The farming charity the Royal Agricultural Benevolent Institution (RABI) helped members of the agricultural sector claim £472,809 in aid during 2017, an increase of 39% from the previous year’s total of £286,691.

The charity also paid grants totalling £1,990,262 to 1,260 individuals or families, including £297,416 to working people and their dependants. The grants included £58,000 for home-help costs; £216,000 towards care home top-up fees and £146,000 on disability equipment and home adaptations. From January 1st 2018, the charity has increased its level of regular grants to those in long-term need of support.

Trish Pickford, head of welfare at RABI, said: “A lot of time and effort is going into providing information for people who contact us, which does not necessarily show up in our grant-giving statistics. This includes such things as signposting people to other charities, as well as giving advice on claiming benefits and local authority funding procedures.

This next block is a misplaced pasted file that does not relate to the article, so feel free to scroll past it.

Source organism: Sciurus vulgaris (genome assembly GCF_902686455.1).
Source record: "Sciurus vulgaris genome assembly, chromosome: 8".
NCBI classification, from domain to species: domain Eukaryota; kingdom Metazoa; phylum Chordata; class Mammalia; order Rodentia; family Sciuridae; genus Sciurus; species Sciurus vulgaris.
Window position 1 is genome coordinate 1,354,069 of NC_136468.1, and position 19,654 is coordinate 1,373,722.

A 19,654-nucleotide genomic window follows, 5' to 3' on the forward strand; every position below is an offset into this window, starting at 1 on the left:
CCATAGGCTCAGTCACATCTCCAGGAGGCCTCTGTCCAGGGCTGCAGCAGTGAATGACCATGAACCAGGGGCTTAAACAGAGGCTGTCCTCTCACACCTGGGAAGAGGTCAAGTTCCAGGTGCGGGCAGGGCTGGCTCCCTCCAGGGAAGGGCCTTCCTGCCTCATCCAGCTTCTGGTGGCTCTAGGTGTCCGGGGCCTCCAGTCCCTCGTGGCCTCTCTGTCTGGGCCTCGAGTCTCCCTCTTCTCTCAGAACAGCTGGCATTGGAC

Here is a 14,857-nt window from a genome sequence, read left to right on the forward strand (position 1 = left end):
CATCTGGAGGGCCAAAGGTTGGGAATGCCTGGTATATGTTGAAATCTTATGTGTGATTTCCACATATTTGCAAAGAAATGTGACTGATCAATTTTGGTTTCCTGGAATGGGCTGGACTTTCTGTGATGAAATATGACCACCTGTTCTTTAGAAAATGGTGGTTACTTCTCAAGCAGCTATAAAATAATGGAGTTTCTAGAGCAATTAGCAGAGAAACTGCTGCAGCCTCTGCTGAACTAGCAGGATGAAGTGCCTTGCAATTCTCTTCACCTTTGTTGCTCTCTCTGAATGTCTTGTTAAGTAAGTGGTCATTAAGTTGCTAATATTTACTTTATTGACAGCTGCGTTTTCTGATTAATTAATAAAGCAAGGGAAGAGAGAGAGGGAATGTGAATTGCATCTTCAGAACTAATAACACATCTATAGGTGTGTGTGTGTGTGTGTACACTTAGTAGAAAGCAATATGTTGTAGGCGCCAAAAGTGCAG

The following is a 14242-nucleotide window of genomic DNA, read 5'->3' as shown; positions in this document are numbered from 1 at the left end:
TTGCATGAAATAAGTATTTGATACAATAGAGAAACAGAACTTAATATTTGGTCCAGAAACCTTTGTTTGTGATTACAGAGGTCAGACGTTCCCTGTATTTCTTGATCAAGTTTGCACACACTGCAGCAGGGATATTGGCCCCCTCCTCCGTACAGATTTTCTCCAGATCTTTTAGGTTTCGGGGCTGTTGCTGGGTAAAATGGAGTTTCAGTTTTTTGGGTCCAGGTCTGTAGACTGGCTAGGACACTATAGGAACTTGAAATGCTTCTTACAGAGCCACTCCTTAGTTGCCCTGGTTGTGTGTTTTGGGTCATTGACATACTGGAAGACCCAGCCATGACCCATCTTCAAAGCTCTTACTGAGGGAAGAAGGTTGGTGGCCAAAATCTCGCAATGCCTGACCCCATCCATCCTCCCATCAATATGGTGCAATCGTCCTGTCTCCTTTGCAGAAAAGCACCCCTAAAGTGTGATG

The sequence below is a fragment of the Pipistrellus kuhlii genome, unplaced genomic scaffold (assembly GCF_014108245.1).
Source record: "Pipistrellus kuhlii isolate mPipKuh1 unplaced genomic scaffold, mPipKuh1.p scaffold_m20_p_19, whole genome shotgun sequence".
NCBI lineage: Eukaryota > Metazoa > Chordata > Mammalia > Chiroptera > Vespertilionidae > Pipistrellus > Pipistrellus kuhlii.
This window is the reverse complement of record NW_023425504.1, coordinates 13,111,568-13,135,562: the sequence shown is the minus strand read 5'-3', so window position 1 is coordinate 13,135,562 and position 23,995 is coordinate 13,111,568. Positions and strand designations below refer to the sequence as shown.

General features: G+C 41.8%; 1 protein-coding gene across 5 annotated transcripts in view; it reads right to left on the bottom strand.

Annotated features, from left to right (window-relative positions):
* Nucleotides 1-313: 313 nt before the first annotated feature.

“The nature of our work today is more time-consuming and more complex than in the past. People are falling through the net, being left with less money, or none at all, when benefits are stopped. Many also face the spectre of eviction and homelessness, while debt continues to be a big problem.”

Paul Burrows, RABI chief executive adds: “Providing financial support for farming families is at the heart of what we do, but there’s a lot more to it than simply sending out cheques in the post. Our welfare officers understand farming and its issues. They take the time to visit people, build relationships and talk through problems and possible solutions.

“Many people contact us when they have nowhere else to turn. We work with them to give them renewed hope and tailor our support to suit their needs.”